Halloween has long evaporated but the horrors of a sacking dawn upon capricious candidates whose jobs are on the line. The days of giving a manager time are long gone. Both, the 2013-14 season and 2017-18 season bore witness to the most in-season departures (10). Fast forward to where we’re currently at and you’ll have noticed that 5 managers have already been given marching orders in just over 3 months. To add to the existing misery, all 5 sackings have come in 34 days.
Xisco Munoz was first to catch the contagion after suffering a narrow defeat to Bielsa’s budding side. Sacked after having sat on 14 points, Munoz was replaced by Claudio Ranieri who not long ago suffered a similar fate, not once, not twice, but three times.
Elsewhere, foreigners from the Middle-East deposited a whopping 305 million pounds to purchase the black & white side of Geordie shore, only to withdraw Steve Bruce, their main man-in-charge.
One rarely hears cases of being sacked 2 months after being awarded ‘Premier League Manager of the Month’. Such was the story of Nuno Espirito. Dean Smith's dismissal came as a result of 5 consecutive defeats marinated with waning patience from the board. Daniel Farke on the other hand produced mixed emotions by ferrying Norwich back and forth in the English divisions. To avoid being stuck in this loop, the club now find themselves on the lookout for a new suitor.
November happens to be the month with most managerial dismissals during mid-season. So there's surely more to come. However, this article emphasises that manager turnover is neither an effective nor efficient approach.
*Stats from 2017*
Reasons For Sacking
The return of fans and post-pandemic financial pressure has added to the criteria based on which managers get sacked.
- Managers go through a honeymoon period during which the manager is not harshly analysed based on results. However, once that periods ends, a positive co-relation is observed between manager turnovers.
- The level of trapdoor - which is every manager’s average number of points scored per game is taken into account. If at all a manager’s performance falls below this, a sacking is imminent. Thus, a sequence of bad results triggers clubs to replace the manager, hoping for better performances afterwards.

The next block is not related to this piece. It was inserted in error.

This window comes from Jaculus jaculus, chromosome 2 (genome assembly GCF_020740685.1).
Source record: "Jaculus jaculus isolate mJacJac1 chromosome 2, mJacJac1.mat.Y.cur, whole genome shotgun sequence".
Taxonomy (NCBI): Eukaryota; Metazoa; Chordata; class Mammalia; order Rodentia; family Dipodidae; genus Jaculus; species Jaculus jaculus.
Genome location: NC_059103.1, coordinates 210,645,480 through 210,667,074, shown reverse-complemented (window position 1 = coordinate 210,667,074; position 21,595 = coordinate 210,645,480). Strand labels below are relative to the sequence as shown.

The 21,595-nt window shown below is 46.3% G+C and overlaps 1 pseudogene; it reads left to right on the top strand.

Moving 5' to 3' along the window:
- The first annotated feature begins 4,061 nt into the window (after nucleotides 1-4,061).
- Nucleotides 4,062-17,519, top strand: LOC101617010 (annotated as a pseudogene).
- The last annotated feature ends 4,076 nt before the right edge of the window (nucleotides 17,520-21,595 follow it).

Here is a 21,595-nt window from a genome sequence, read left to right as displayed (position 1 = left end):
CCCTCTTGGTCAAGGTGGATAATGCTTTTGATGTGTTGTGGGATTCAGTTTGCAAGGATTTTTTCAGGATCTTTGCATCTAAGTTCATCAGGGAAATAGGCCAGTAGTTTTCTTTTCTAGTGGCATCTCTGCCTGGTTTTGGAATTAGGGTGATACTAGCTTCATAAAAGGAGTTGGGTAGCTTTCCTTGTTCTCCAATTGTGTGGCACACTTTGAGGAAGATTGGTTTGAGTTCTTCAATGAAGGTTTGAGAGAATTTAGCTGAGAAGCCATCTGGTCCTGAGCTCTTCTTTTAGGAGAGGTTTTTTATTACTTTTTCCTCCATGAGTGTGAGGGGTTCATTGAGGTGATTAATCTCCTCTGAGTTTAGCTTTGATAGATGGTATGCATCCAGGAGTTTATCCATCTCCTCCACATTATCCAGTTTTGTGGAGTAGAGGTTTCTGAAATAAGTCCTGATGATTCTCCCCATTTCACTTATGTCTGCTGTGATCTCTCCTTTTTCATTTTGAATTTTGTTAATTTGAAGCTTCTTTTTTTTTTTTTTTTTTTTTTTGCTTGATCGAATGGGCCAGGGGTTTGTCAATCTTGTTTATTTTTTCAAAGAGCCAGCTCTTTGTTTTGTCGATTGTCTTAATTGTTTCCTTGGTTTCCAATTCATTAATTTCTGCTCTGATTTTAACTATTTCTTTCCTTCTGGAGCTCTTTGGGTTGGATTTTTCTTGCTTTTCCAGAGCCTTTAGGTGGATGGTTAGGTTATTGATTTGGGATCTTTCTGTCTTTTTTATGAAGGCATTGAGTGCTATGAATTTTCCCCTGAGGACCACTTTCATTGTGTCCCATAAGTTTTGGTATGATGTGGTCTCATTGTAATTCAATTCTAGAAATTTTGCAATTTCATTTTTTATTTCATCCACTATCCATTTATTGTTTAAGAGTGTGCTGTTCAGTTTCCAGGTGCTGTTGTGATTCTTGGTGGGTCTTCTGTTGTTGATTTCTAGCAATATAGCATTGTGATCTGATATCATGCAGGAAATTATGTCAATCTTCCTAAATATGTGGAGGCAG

- There is also a famous saying, ‘’A manager is only as good as his last game.’’ This exemplifies the fact that weightage is given to recent games as opposed to earlier ones.
So Is It Worth Sacking a Manager?
The answer is no. Manager turnover doesn't make a change. The data suggests that when results hit rock bottom and teams are under-performing, the return to expected form is inevitable - with or without sacking a manager.
Take ex-Leicester City title winning manager, Claudio Ranieri for example. He was sacked 25 games after leading the Foxes to their first Premier League title, as a result of 5 consecutive defeats. He was replaced by assistant Craig Shakespear who instantly produced 5 back-to-back wins until experiencing a dip in performances 4 months later - which consequently led to his early dismissal too.
In almost all cases, the immediate upturn in form after sacking a manager is temporary, followed by a gradual return to average results. On average results improve for the first six games after dismissing a manager, after which, results taper off and return to levels recorded nine games before the sacking. This is the rule, however some cases might have exceptions.
1. Slaven Bilic
Every low point during his 27-month tenure was followed by an upturn in form - identical to the bounce effect that frequently occurs after clubs sack their manager.
2. Arsene Wenger
Being one of the best in the business, Arsene Wenger experienced similar lows during his 22-year long spell.
At the start of the 2019/2020 season, managers on average lasted for 789 days which is equivalent to 2 years, 8 weeks and 3 days. That's less than one-tenth of Wenger's term at Arsenal.
In comparison the average life span of a manager in the 2009/10 season was 1301 days - equivalent to 3 years, 6 months, 3 weeks and 2 days.
How Do Chelsea Compare?
The revolving door continues to operate at Chelsea. Roman Abramovich, known for his limited patience has spent an excess of 100 million pounds on sacking managers since 2004 up until Frank Lampard's sacking in 2021.
So What Should Clubs Do?
1. Clubs should have a well-planned honeymoon period for managers, because if not, it may risk wasting money on sacking managers. If the honeymoon period is set too high, some managers who might turn out to be world class, but unlucky in their first few games might get sacked. Conversely, if it sets the honeymoon period too low, it will risk keeping incompetent managers for longer than their performance would merit.
2. Similarly, clubs need a sweetspot to set the level of trapdoor. If the bar is too high, it will sack a lot of managers, some of whom could be going through a sticky spell. On the other hand setting it too low could have mediocre managers still occupy the seat.
3. Lastly and most importantly, if the club relies too much on most recent results, a lot of managers would get sacked, as even a short bad spell would lead to a dismissal. However, if the club uses too little smoothing, it will take a long while to sack even those managers whose performance has aged and decayed.
It shouldn't come as a surprise that extremely high salaries reflect the compensation of managers for job uncertainty rather than for superior quality. If it all could be narrowed down to one cause, perhaps it would be fair to say that the ever-increasing financial benefits in the Premier League is what's causing the itchiness in the boardrooms.
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